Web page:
7

I am writing a document in XeLaTeX using Libertine and Neo Euler as fonts:

\usepackage[math-style=upright]{unicode-math}
\setmainfont{Linux Libertine G}
\setsansfont[Scale=MatchLowercase]{Liberation Sans}
\setmathfont[Scale=MatchLowercase]{Neo Euler}

Now when I use operators like \log or \cos, XeLaTeX typesets them with Neo Euler instead of Libertine (because of the option math-style=upright, required for Neo Euler). How can I keep Libertine, or set an other font (for example Liberation Sans, my sans serif font), as the font for operator names?

2

This seems to work (I don't have Linux Libertine G, though):

\documentclass{article}
\usepackage{unicode-math}
\setmainfont{Linux Libertine O}
\setsansfont[Scale=MatchLowercase]{Liberation Sans}
\setmathfont[Scale=MatchLowercase]{Neo Euler}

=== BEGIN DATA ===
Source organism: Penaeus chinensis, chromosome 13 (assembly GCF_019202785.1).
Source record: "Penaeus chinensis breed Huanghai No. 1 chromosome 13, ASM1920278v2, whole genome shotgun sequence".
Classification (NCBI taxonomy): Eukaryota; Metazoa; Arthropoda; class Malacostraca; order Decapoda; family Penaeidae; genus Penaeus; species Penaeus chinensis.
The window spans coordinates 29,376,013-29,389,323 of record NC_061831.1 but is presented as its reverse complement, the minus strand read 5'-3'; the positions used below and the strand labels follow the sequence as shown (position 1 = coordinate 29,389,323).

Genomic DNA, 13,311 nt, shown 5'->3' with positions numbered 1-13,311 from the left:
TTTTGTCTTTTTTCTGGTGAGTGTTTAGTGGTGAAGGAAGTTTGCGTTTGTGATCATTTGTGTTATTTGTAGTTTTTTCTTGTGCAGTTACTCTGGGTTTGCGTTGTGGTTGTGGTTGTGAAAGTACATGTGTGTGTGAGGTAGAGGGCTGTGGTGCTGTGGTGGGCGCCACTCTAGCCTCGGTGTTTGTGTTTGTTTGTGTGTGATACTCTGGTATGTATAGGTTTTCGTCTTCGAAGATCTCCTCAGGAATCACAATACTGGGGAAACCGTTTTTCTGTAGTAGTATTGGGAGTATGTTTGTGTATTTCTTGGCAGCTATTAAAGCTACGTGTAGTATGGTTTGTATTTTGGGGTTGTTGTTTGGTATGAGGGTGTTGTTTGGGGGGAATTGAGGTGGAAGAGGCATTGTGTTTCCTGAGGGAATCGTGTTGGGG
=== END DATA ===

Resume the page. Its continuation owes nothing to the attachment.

\setmathfont[Scale=MatchLowercase,range=\mathit]{Neo Euler}
\setmathfont[range=\mathup]{Linux Libertine O}
\setmathfont[range=\mathbfup]{Linux Libertine O Bold}
\begin{document}
log $\log \mathrm{log}\mathbf{log}a+b\sum\int\alpha$
\end{document}

enter image description here

  • Where is that alpha coming from? Libertine? – sujeet Apr 25 '14 at 6:01
  • 1
    @sujeet It's from Neo Euler – egreg Apr 25 '14 at 8:57
  • I think you will want to set partial=upright, nabla=upright – sujeet Apr 25 '14 at 15:01
  • @sujeet If one uses \partial, surely, because otherwise no symbol appears; I can see no difference with \nabla. – egreg Apr 25 '14 at 15:05
1

As described in Changing the operator font with unicode-math loaded you can use text font specifically for operators:

\usepackage{amsmath}
\usepackage[math-style=upright]{unicode-math}
\setmainfont{Palatino  Linotype}
\setmathfont{Neo Euler}

\setmathfontface\mathOpFont{Palatino Linotype}
\setoperatorfont\mathOpFont

I think, this is the most straightforward way, though this interface was introduced years later after the OP's question.

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